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Reign in Hell or Serve in Heaven? A Cross-country Journey into the Relative vs Absolute Perceptions of Wellbeing

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  • Luca Corazzini, Lucio Esposito, Francesca Majorano.

Abstract

Questionnaires exploring the relativist vs absolutist perception of wellbeing are administered to 3,883 respondents in eight different countries, four low-income countries (Bolivia, Brazil, Kenya and Laos, 1,924 respondents) and four high-income countries (Italy, Sweden, Switzerland and the UK, 1,959 respondents). Our data reveal that wellbeing is perceived mainly in relative terms with the strength of relativism being higher for respondents in high-income countries. However, when the satisfaction of some ‘basic needs’ is at stake the absolutist concern becomes powerful. Additional insights emerge from our study. Interpersonal comparisons take place by looking both ‘upward’ and ‘downward’ along the income scale, not only income ranking but also the magnitude of reference incomes plays a role and the perception of wellbeing is more elastic to absolute rather than relative income. Finally, personal characteristics such as gender and background of studies have a significant role in determining respondents’ relativist perception of wellbeing.

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Bibliographic Info

Paper provided by ISLA, Centre for research on Latin American Studies and Transition Economies, Universita' Bocconi, Milano, Italy in its series ISLA Working Papers with number 36.

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Length: 24 pages
Date of creation: Feb 2010
Date of revision:
Handle: RePEc:slp:islawp:islawp36

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Keywords: wellbeing perceptions; cross-country questionnaire survey; survey experiment.;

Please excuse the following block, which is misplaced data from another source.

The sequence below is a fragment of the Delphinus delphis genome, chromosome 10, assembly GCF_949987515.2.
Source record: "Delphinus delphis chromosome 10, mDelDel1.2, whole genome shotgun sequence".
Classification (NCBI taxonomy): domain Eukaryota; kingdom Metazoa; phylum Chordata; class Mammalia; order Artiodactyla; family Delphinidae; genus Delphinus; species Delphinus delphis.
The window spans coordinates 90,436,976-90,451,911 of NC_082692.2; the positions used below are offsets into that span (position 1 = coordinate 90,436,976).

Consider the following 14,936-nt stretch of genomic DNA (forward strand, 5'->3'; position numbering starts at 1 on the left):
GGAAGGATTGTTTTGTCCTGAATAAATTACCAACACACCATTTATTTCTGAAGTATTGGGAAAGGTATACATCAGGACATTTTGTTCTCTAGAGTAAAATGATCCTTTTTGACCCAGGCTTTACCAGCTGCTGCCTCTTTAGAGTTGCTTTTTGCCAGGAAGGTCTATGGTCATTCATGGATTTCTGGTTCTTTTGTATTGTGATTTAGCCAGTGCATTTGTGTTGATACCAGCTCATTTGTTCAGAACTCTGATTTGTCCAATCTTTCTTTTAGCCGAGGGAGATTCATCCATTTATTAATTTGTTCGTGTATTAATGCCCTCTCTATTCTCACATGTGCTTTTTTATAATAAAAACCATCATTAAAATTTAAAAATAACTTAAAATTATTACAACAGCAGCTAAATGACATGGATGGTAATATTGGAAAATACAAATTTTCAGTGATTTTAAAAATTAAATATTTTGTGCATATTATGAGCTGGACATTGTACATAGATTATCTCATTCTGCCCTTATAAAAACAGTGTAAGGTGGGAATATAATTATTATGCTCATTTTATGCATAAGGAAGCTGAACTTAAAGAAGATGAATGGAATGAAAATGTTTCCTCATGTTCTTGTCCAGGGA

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Citations

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Cited by:
  1. Laszlo Goerke, 2013. "Relative Consumption and Tax Evasion," CESifo Working Paper Series 4077, CESifo Group Munich.
  2. Tim Friehe & Mario Mechtel, 2012. "Conspicuous Consumption and Communism: Evidence from East and West Germany," CESifo Working Paper Series 3922, CESifo Group Munich.
  3. Tim Friehe & Mario Mechtel, 2013. "Gambling to Leapfrog in Status?," CESifo Working Paper Series 4174, CESifo Group Munich.
  4. Aronsson, Thomas & Johansson-Stenman, Olof, 2011. "State-Variable Public Goods When Relative Consumption Matters: A Dynamic Optimal Taxation Approach," UmeÃ¥ Economic Studies 828, Umeå University, Department of Economics.
  5. Thomas Aronsson & Olof Johansson-Stenman, 2013. "Veblen’s theory of the leisure class revisited: implications for optimal income taxation," Social Choice and Welfare, Springer, vol. 41(3), pages 551-578, September.
  6. Redzo Mujcic & Paul Frijters, 2013. "Conspicuous Consumption, Conspicuous Health, and Optimal Taxation," Discussion Papers Series 483, School of Economics, University of Queensland, Australia.
  7. Johansson-Stenman, Olof & Sterner, Thomas, 2013. "Discounting and Relative Consumption," Working Papers in Economics 559, University of Gothenburg, Department of Economics.
  8. Andrew E. Clark & Conchita D'Ambrosio, 2014. "Attitudes to Income Inequality: Experimental and Survey Evidence," PSE Working Papers halshs-00967938, HAL.
  9. Aronsson, Thomas & Johansson-Stenman, Olof, 2012. "When Samuelson Met Veblen Abroad: National and Global Public Good Provision when Social Comparisons Matter," UmeÃ¥ Economic Studies 843, Umeå University, Department of Economics.
  10. Friehe, Tim & Mechtel, Mario, 2014. "Conspicuous consumption and political regimes: Evidence from East and West Germany," European Economic Review, Elsevier, vol. 67(C), pages 62-81.

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